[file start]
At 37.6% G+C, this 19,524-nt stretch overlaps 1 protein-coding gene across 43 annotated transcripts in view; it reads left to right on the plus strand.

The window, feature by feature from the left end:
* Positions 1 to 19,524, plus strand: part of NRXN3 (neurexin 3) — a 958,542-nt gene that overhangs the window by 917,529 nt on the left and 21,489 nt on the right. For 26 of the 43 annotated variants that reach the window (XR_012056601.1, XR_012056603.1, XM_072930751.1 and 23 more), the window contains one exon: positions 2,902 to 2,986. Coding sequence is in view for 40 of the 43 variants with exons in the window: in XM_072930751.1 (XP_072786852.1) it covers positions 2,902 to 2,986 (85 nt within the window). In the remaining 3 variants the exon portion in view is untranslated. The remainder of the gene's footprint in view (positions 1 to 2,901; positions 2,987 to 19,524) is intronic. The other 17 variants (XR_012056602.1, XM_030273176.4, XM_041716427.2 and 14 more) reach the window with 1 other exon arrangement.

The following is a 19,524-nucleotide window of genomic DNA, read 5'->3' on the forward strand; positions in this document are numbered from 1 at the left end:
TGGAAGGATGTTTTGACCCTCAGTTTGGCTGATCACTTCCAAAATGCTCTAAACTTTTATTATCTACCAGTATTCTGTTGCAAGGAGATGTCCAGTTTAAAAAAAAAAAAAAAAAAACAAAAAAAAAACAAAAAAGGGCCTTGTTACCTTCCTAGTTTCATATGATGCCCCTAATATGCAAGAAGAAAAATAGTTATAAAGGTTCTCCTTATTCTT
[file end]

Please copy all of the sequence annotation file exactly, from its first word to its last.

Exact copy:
At 37.6% G+C, this 19,524-nt stretch overlaps 1 protein-coding gene across 43 annotated transcripts in view; it reads left to right on the plus strand.

The window, feature by feature from the left end:
* Positions 1 to 19,524, plus strand: part of NRXN3 (neurexin 3) — a 958,542-nt gene that overhangs the window by 917,529 nt on the left and 21,489 nt on the right. For 26 of the 43 annotated variants that reach the window (XR_012056601.1, XR_012056603.1, XM_072930751.1 and 23 more), the window contains one exon: positions 2,902 to 2,986. Coding sequence is in view for 40 of the 43 variants with exons in the window: in XM_072930751.1 (XP_072786852.1) it covers positions 2,902 to 2,986 (85 nt within the window). In the remaining 3 variants the exon portion in view is untranslated. The remainder of the gene's footprint in view (positions 1 to 2,901; positions 2,987 to 19,524) is intronic. The other 17 variants (XR_012056602.1, XM_030273176.4, XM_041716427.2 and 14 more) reach the window with 1 other exon arrangement.

The following is a 19,524-nucleotide window of genomic DNA, read 5'->3' on the forward strand; positions in this document are numbered from 1 at the left end:
TGGAAGGATGTTTTGACCCTCAGTTTGGCTGATCACTTCCAAAATGCTCTAAACTTTTATTATCTACCAGTATTCTGTTGCAAGGAGATGTCCAGTTTAAAAAAAAAAAAAAAAAAACAAAAAAAAAACAAAAAAGGGCCTTGTTACCTTCCTAGTTTCATATGATGCCCCTAATATGCAAGAAGAAAAATAGTTATAAAGGTTCTCCTTATTCTT